When I am tempted to become complacent or careless about my spiritual state, the Lord may remind me of some exhortation or command that has limitless implications, that requires daily, even moment-by-moment attention, and lifelong diligence. Paul provides us a series of those in his First Epistle to the Thessalonians: “But we request of you, brethren, that you appreciate those who diligently labor among you, and have charge over you in the Lord and give you instruction, and that you esteem them very highly in love because of their work. Live in peace with one another. . . . Admonish the unruly, encourage the fainthearted, help the weak, be patient with everyone. See that no one repays another with evil for evil, but always seek after that which is good for one another and for all people. Rejoice always; pray without ceasing; in everything give thanks . . . . Do not quench the Spirit . . . . But examine everything carefully; hold fast to that which is good; abstain from every form of evil” (5:12-21). Phew! It is impossible to become self-satisfied if we love the Lord and take those commands seriously. But there is another command that has arrested my attention on multiple occasions that may be more demanding and thoroughgoing than any of those listed above, namely this: “we are taking every thought captive to the obedience of Christ” (II Cor. 10:5b).
What could be more challenging or more foundational to living a victorious life that pleases the Lord than the thought contained in that statement? There is an occasional quality to all the commands listed in the paragraph above. But this one . . . this one is as incessant—and insistent—as breathing. It is intended to occupy every conscious moment: Taking. Every. Thought. Captive. To the obedience of Christ. Some studies suggest that humans have 6,000 conscious thoughts per day, and the estimates go up from there as much as more than twelve times. Regardless of the actual number. We all have an incredible number of thoughts daily when the random ones are taken into consideration. And it is often the random ones that most accurately reveal our spiritual state.
Who hasn’t experienced a momentary lustful thought, an envious thought, a jealous thought, one of self-pity, anger, bitterness, resentment, a prideful thought, or one of contempt, a self-righteous thought, or an unthankful one? Who has managed to avoid an unloving thought or a thought of unbelief? It is the rarest of believers who manages routinely to avoid such sins; the best we often do is to quickly recognize our sinful thoughts, confess them, and pray that the Lord would help us to think on “whatever is true, whatever is honorable, whatever is right; whatever is pure, whatever is lovely, whatever is of good repute,” whatever is “excellent” and whatever is “worthy of praise” (Phil. 4:8).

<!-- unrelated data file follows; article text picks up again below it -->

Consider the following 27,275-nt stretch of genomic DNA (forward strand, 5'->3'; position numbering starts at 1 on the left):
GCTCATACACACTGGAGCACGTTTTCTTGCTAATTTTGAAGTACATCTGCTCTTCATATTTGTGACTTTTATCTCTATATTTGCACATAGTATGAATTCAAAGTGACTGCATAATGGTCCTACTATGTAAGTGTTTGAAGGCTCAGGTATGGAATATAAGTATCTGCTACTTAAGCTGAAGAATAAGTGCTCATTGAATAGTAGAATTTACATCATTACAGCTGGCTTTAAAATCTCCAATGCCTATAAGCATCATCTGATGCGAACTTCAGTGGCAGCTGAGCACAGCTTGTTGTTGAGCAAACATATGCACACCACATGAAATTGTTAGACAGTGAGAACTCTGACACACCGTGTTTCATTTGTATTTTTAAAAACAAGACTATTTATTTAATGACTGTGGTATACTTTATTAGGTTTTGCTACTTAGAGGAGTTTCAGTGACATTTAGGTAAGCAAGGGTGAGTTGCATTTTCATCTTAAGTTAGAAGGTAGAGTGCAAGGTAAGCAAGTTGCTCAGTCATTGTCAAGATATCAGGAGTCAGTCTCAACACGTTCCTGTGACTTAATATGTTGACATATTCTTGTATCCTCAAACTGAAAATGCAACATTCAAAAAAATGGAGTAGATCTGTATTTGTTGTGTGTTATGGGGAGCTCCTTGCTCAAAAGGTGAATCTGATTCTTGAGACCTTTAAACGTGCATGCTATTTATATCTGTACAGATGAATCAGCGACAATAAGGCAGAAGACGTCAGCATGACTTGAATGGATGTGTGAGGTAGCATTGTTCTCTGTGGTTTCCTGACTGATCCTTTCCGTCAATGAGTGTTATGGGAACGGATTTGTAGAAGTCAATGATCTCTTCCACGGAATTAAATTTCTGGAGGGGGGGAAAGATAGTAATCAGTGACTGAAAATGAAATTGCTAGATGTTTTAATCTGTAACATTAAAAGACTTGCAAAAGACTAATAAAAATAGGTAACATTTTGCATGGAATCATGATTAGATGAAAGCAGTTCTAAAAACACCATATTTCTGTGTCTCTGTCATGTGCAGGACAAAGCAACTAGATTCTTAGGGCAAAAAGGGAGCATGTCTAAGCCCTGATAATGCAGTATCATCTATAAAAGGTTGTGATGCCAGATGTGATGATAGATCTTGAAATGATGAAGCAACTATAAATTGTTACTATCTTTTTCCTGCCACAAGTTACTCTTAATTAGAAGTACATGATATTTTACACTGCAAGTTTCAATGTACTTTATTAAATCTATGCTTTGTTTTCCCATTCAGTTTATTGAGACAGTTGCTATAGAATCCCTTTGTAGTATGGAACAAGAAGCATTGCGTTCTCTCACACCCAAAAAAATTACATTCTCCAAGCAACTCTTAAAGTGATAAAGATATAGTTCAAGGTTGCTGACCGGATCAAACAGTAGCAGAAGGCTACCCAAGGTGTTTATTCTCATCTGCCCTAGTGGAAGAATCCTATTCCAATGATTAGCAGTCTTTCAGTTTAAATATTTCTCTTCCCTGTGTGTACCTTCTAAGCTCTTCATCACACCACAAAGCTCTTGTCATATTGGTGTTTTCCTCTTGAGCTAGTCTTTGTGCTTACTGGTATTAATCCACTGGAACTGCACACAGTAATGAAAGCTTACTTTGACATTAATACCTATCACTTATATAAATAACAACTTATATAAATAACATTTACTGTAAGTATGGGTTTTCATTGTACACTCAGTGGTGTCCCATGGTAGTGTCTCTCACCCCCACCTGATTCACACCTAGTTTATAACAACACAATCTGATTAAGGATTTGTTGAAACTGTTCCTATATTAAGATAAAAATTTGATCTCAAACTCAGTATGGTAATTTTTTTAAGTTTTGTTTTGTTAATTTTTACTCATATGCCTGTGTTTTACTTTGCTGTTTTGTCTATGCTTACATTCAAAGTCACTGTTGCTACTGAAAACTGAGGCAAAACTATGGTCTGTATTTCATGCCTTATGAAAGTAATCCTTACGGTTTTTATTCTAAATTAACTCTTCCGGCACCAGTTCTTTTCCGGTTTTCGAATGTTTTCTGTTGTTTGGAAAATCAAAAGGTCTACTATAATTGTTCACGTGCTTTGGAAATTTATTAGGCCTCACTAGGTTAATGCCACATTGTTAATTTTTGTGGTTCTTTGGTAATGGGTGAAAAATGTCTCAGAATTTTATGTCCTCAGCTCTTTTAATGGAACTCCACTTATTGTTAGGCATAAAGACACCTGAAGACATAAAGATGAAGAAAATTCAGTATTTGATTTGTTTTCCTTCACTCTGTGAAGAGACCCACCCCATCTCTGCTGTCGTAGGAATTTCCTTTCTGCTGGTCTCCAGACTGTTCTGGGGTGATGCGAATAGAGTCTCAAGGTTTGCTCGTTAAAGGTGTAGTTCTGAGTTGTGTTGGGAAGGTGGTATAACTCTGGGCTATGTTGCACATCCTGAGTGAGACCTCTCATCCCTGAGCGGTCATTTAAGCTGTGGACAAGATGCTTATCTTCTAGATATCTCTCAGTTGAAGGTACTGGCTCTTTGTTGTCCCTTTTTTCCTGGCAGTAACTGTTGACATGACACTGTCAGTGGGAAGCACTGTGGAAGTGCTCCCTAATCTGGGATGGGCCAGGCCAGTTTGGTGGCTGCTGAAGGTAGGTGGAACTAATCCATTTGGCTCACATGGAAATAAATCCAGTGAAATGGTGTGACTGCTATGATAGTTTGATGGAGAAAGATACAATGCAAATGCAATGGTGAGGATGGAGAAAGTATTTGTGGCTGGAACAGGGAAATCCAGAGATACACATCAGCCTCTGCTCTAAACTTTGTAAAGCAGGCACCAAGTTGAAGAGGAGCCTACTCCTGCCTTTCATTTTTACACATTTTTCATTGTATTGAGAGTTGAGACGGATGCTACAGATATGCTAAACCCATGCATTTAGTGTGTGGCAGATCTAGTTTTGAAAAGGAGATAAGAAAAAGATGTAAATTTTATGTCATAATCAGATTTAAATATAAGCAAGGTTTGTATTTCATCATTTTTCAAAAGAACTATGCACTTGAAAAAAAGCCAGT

What a task it is, but also what a privilege. As challenging as the requirement may be, it, nevertheless, reflects the marvelous power of the grace of God because without the Lord’s redemptive power, we would find ourselves fitting the description of the unregenerate people of Noah’s day. The Lord’s observation of them was “that the wickedness of man was great on the earth, and that every intent of the thoughts of his heart was only evil continually” (Gen. 6:5). The Word of God is not given to hyperbole, so the grim truth is that unregenerate man is incapable of producing a single thought that is pleasing to God! It is not possible to imagine a more desperate and hopeless state than that. And yet from that depraved beginning, the saving work of Christ can so transform a sinner that even his thoughts can be brought “captive to the obedience of Christ.” They can be pure, wholesome, believing, rejoicing, Christ-praising, and God-honoring thoughts. It is possible because of redemptive grace to please and honor the Lord at the most private and foundational part of our being—our thoughts. Long before Paul wrote his epistle, David prayed, “Let the words of my mouth and the meditation of my heart be acceptable in Your sight, O Lord, my rock and my Redeemer” (Psa. 19:14). How great is our salvation that we have the ability through Christ and His indwelling Spirit to bring our thoughts into captivity to Him. What profit there is for us and glory for Him as we allow Him to control our minds.
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